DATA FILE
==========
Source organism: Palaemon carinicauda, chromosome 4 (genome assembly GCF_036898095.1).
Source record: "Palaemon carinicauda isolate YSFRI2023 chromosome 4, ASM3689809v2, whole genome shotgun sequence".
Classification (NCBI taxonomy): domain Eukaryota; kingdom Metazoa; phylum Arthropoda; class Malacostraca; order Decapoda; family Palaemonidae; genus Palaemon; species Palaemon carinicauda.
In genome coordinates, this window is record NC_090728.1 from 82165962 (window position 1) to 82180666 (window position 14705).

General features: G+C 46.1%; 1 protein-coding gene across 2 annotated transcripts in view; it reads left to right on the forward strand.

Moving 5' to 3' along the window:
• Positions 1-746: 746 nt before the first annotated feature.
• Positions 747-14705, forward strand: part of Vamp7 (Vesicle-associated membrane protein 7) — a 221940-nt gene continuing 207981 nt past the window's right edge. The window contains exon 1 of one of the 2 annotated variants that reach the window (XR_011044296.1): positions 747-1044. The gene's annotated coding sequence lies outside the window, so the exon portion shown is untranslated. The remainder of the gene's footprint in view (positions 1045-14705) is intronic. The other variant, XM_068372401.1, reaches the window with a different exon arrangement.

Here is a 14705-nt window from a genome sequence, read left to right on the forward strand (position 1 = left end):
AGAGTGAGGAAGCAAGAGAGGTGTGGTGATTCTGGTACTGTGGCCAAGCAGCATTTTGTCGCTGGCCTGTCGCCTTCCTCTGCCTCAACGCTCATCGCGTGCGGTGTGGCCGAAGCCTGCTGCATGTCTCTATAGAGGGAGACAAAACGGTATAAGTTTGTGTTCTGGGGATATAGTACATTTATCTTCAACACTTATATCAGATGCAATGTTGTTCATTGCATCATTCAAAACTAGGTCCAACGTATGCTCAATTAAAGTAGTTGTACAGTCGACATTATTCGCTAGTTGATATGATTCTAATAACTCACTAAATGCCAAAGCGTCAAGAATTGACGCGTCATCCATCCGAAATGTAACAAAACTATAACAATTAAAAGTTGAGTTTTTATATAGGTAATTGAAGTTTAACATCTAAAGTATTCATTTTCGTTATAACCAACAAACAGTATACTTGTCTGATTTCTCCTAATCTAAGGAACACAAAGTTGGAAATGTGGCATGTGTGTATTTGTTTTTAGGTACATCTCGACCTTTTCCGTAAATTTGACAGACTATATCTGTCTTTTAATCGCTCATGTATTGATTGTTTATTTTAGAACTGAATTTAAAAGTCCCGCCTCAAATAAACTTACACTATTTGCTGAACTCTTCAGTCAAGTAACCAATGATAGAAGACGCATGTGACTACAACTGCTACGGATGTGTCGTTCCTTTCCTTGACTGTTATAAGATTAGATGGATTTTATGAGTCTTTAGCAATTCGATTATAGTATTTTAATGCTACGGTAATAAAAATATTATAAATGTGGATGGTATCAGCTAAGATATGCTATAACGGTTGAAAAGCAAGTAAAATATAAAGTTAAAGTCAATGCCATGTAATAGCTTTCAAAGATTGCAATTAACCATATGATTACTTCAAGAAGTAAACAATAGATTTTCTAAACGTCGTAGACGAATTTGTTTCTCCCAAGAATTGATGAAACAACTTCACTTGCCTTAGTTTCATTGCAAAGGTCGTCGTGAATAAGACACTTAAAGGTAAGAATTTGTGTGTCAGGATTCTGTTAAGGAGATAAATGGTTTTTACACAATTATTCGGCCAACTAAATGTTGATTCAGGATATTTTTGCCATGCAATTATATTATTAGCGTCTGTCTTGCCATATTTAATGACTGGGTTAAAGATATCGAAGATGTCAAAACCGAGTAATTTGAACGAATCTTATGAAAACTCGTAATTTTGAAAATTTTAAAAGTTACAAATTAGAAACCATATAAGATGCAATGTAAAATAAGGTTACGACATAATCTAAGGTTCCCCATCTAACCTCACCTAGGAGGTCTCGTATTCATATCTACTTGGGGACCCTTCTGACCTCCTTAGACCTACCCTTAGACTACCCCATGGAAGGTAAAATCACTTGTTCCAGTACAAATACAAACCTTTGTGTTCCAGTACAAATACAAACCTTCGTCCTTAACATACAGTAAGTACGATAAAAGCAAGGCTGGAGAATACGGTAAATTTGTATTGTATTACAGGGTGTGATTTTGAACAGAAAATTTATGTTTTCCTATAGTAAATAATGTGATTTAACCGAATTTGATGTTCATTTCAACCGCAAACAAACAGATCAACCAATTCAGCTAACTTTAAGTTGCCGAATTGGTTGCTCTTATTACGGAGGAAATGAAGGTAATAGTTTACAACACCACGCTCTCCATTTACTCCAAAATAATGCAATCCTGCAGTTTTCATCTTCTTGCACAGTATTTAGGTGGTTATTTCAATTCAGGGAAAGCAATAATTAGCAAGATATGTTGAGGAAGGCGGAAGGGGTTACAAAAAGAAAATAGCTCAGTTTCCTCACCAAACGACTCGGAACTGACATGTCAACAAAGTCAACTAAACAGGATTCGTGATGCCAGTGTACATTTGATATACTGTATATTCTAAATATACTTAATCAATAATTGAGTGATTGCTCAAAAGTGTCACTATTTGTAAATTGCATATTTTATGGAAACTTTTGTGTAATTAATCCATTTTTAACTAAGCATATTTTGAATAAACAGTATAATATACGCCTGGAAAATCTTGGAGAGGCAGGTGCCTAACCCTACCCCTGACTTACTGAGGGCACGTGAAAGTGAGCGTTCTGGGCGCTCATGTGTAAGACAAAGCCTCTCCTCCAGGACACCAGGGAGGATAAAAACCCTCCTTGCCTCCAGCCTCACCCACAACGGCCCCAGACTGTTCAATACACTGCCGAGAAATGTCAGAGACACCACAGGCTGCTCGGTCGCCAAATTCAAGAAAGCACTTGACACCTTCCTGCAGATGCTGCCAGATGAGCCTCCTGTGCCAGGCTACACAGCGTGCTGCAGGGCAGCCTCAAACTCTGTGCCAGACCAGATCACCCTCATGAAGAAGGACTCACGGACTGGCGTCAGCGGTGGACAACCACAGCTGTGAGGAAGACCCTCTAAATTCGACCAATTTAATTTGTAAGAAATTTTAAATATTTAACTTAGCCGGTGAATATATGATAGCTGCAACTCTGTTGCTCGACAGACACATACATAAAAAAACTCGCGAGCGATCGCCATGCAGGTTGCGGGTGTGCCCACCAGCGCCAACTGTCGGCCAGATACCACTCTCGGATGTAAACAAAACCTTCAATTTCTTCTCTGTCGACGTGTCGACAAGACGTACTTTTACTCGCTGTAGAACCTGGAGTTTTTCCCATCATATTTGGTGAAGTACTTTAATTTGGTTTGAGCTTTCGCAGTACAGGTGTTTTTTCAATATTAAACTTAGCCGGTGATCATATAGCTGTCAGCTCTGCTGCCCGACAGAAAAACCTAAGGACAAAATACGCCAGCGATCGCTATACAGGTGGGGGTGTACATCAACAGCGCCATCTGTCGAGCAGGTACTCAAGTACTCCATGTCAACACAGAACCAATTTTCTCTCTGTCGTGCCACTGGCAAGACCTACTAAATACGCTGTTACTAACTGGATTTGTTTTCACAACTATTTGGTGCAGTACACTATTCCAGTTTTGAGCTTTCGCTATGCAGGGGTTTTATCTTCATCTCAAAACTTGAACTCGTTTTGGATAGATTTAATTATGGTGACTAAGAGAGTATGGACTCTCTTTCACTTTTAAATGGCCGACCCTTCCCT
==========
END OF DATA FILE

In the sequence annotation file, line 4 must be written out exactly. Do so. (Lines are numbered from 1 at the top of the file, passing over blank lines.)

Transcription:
In genome coordinates, this window is record NC_090728.1 from 82165962 (window position 1) to 82180666 (window position 14705).